This new technological marvel was my pride and joy. There were no instructions with it, of course, and I spent many an inky-fingered hour learning how the thing worked. It was a Gestetner No.6, which I discovered in an office machine handbook many years later was brand new in 1917, but history didn't concern me with the mighty mechanism standing on the kitchen table before me. Two drums with silkscreen wound around them, a wooden platform holding about 100 sheets of paper which you cranked up by hand every few copies (no automatic gearing), an opening to which you took a tube of ink and spread some of its contents onto one of the drums (no automatic inking)... I didn't realize how much was missing, just reveled in being able to turn the handle (three times) and produce a duplicated sheet (it was manually operated).
There were a few snags, of course. The ink flow was a bit sluggish. It really needed a warm atmosphere to spread easily, and after an attempt or two to thin it out by mixing oil with the ink -- it went on OK but penetrated to the back of the paper in two seconds -- we realised that we'd just have to heat the surroundings. This was easy enough. There was no central heating, but we had a gas oven in the kitchen. That summer we turned on the oven, raised the temperature to about 90° Fahrenheit, took off our shirts and turned the handle. It seemed to work, except for the odd drops of sweat on the paper, and that soon evaporated. Visiting fans would take their cold drinks into another room and discuss fanning, shouting out at intervals to ask if we were OK. We kept the door closed to keep the heat in, of course.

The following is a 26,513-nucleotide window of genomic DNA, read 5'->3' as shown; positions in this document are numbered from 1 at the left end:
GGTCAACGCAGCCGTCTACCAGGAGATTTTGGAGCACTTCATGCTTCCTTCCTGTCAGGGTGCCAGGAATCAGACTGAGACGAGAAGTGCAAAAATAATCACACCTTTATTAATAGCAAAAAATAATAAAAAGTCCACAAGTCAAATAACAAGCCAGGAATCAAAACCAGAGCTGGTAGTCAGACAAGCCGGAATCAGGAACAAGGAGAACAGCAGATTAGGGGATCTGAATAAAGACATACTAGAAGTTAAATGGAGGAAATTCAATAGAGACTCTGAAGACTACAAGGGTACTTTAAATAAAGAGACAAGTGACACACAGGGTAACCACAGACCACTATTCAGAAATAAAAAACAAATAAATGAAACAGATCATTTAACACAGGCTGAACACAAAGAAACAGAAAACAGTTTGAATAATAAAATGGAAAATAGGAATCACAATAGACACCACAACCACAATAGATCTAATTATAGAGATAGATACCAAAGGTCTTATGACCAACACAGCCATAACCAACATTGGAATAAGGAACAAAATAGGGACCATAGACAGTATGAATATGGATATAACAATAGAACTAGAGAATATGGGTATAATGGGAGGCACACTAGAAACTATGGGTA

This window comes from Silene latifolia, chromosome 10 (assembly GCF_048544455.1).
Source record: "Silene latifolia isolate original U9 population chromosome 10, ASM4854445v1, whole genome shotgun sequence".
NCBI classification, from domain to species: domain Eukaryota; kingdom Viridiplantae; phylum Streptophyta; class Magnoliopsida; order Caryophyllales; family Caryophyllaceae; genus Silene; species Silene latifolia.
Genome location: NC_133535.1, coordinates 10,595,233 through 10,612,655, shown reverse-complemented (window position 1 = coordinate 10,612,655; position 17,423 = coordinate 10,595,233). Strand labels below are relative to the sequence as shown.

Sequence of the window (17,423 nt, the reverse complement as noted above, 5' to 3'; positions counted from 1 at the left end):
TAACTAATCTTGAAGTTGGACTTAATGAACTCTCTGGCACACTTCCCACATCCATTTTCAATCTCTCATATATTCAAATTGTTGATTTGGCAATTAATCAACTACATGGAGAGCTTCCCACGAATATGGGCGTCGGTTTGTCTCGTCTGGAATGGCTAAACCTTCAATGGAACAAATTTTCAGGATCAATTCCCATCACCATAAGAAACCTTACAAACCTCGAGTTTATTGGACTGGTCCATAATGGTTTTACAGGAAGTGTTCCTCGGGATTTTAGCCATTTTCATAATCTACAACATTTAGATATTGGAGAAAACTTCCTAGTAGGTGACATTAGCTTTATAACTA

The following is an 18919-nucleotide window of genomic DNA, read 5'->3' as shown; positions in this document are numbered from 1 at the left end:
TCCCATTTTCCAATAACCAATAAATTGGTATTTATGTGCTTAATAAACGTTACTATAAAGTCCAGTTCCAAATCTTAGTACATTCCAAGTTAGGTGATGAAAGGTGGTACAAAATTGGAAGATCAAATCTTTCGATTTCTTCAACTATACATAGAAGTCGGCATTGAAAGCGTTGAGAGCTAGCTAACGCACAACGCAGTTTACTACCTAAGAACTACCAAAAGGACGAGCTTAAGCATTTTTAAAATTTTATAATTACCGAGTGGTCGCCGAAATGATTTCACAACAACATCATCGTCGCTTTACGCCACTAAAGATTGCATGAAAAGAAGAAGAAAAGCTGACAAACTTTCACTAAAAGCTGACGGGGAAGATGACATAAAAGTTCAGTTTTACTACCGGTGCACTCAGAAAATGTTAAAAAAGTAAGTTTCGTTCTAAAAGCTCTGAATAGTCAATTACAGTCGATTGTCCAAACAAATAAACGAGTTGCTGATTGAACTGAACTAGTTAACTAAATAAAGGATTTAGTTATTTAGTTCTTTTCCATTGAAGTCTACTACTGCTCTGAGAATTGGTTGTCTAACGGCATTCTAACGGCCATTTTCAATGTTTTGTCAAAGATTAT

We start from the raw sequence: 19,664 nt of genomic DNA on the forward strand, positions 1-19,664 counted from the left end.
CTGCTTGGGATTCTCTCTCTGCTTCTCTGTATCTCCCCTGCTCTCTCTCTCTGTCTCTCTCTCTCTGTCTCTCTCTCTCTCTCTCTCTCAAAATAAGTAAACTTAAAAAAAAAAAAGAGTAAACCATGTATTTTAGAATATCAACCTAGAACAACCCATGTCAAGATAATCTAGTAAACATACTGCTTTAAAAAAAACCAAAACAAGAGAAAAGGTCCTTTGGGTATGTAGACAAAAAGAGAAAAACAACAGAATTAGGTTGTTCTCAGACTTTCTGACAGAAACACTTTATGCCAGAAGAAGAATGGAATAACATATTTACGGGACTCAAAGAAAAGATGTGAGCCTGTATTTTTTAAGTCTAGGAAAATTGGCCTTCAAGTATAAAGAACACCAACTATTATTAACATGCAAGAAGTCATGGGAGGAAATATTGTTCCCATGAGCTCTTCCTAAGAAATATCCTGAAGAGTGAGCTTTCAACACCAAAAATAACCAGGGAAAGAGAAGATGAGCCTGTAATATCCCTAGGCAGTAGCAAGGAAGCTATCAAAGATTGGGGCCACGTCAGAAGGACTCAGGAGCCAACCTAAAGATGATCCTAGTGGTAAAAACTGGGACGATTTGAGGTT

In the winter, things became awkward. The duplicator was on the table by the coal dust-darkened window, and on the side nearest the window the duplicating became faint. Bringing my knowledge of Science to bear -- for I was an SF fan, wasn't I? -- I deduced that on the window side the ink was cooled, and so didn't penetrate the stencil sufficiently. We turned up the oven. The kitchen shimmered in heat waves. Once when I opened the door onto the cold landing outside, clouds condensed around me. And No.6 still didn't work properly, in spite of imaginative cursing.